Your NPR news source
US troops in the Middle East face a growing challenge

In this image provided by the UK Ministry of Defence, a Royal Air Force Typhoon FGR4 takes off to carry out air strikes against Houthi military targets in Yemen, from RAF Akrotiri, Cyprus, Monday, Jan. 22, 2024. The U.S. and British militaries bombed eight locations used by the Iranian-backed Houthis in Yemen on Monday night, the second time the two allies have conducted coordinated retaliatory strikes on an array of the rebels’ missile-launching capabilities. (AS1 Jake Green RAF/Ministry of Defence via AP)

AS1 Jake Green RAF/AP

US troops in the Middle East face a growing challenge

In this image provided by the UK Ministry of Defence, a Royal Air Force Typhoon FGR4 takes off to carry out air strikes against Houthi military targets in Yemen, from RAF Akrotiri, Cyprus, Monday, Jan. 22, 2024. The U.S. and British militaries bombed eight locations used by the Iranian-backed Houthis in Yemen on Monday night, the second time the two allies have conducted coordinated retaliatory strikes on an array of the rebels’ missile-launching capabilities. (AS1 Jake Green RAF/Ministry of Defence via AP)

AS1 Jake Green RAF/AP

US troops in the Middle East face a growing challenge

Ever since the start of the war between Israel and Hamas almost four months ago, U.S. leaders have been afraid that the conflict will grow. That could have consequences for American troops in the Middle East. Recently, U.S. forces have been attacked in Iraq by Iran-backed militias, for example. Host Ari Shapiro speaks with NPR's Jane Arraf in Amman, Jordan and NPR Pentagon correspondent Tom Bowman about what all this could mean for troops in the region. Email us at considerthis@npr.org

In this image provided by the UK Ministry of Defence, a Royal Air Force Typhoon FGR4 takes off to carry out air strikes against Houthi military targets in Yemen, from RAF Akrotiri, Cyprus, Monday, Jan. 22, 2024. The U.S. and British militaries bombed eight locations used by the Iranian-backed Houthis in Yemen on Monday night, the second time the two allies have conducted coordinated retaliatory strikes on an array of the rebels’ missile-launching capabilities. (AS1 Jake Green RAF/Ministry of Defence via AP)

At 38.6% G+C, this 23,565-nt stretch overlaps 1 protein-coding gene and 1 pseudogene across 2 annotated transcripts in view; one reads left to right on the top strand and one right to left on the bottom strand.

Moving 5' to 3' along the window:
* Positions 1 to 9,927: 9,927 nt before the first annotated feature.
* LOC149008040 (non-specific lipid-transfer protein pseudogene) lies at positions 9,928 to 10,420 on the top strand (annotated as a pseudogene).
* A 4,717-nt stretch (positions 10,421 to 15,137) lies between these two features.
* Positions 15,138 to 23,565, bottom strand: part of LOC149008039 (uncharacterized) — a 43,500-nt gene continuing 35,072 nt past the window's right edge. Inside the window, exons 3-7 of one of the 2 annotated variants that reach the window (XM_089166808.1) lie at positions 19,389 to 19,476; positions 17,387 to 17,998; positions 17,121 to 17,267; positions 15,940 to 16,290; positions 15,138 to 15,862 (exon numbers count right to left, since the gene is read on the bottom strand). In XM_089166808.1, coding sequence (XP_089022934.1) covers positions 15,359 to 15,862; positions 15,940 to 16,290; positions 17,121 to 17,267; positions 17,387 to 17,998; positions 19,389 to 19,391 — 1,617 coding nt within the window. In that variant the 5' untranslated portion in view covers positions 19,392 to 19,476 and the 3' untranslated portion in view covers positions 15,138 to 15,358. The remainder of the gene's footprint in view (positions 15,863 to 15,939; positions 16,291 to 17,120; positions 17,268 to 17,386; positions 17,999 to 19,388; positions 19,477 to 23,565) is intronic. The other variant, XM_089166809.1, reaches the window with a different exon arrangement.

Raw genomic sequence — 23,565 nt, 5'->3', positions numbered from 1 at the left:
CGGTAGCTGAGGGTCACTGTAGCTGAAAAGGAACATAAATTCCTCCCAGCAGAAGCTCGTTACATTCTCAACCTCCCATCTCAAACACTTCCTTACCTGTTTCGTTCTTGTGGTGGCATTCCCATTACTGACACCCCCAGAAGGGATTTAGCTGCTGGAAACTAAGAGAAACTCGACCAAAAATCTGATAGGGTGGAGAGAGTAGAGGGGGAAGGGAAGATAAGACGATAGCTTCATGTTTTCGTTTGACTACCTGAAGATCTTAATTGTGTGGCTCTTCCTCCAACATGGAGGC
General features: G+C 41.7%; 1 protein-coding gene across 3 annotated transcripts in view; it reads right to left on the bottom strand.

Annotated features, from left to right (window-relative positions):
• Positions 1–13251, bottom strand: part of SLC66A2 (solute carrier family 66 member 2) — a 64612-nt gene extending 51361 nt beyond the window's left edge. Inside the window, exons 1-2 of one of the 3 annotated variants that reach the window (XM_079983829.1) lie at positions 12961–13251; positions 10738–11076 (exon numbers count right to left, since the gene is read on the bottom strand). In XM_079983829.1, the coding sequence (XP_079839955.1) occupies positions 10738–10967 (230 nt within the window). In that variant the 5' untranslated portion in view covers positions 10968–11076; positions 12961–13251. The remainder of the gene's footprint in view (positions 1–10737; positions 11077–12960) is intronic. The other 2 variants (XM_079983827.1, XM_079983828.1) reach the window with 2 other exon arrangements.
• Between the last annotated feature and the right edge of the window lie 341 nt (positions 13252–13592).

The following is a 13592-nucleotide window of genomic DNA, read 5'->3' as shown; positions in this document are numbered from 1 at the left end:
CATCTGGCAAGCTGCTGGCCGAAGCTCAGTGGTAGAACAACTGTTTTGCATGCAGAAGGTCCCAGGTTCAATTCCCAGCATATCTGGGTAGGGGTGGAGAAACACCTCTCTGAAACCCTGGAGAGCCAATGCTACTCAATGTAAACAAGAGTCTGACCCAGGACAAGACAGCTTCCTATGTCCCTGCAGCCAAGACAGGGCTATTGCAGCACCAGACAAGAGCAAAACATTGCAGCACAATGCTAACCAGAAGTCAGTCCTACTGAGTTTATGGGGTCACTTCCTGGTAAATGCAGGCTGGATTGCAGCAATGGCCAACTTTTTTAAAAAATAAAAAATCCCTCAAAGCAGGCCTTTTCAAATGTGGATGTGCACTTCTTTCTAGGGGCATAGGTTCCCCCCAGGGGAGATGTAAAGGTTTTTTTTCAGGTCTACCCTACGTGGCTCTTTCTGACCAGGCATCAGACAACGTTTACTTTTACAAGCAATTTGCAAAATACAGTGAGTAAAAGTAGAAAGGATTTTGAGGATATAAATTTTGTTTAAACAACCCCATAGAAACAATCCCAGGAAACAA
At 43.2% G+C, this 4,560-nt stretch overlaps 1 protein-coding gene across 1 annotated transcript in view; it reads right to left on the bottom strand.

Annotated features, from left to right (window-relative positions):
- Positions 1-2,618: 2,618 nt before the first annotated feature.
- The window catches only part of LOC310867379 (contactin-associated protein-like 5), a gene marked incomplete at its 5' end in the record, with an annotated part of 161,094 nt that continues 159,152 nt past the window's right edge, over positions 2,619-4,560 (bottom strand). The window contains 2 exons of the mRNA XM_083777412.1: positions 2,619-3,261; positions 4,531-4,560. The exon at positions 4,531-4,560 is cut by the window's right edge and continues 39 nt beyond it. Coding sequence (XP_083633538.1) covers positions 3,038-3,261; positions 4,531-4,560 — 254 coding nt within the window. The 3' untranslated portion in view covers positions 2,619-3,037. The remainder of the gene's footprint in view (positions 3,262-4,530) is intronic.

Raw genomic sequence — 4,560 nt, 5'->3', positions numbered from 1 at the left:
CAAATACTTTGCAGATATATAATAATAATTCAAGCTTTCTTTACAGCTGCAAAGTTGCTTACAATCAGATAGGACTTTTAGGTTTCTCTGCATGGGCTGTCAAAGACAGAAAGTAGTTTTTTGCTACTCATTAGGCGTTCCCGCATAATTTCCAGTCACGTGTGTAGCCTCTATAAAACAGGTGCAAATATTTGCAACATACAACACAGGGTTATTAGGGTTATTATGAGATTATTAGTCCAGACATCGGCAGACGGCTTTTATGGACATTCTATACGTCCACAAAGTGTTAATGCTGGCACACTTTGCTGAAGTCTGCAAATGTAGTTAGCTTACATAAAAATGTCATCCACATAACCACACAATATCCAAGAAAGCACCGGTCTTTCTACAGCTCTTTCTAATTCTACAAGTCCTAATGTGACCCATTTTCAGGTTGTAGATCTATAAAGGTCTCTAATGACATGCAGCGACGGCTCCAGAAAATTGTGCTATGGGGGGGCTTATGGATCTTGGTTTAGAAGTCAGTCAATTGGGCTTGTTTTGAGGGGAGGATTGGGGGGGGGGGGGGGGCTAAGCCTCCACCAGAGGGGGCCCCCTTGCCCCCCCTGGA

AS1 Jake Green RAF/AP

 

Ever since the start of the war between Israel and Hamas almost four months ago, U.S. leaders have been afraid that the conflict will grow.

That could have consequences for American troops in the Middle East. Recently, U.S. forces have been attacked in Iraq by Iran-backed militias, for example.

Host Ari Shapiro speaks with NPR's Jane Arraf in Amman, Jordan and NPR Pentagon correspondent Tom Bowman about what all this could mean for troops in the region.

Email us at considerthis@npr.org

More From This Show
The Girl Scouts have been part of American childhood for generations. And now that quintessential experience is helping young girls, who are new to the United States get a sense of belonging. It comes through a Girl Scout troop based in one of New York City’s largest migrant shelters. The shelter has around 3,500 migrants, and all of the Girl Scouts are children of families seeking asylum. For the last few weeks, NPR’s Jasmine Garsd has been spending time with them, and brings us their their story. For sponsor-free episodes of Consider This, sign up for Consider This+ via Apple Podcasts or at plus.npr.org. Email us at considerthis@npr.org. Learn more about sponsor message choices: podcastchoices.com/adchoices NPR Privacy Policy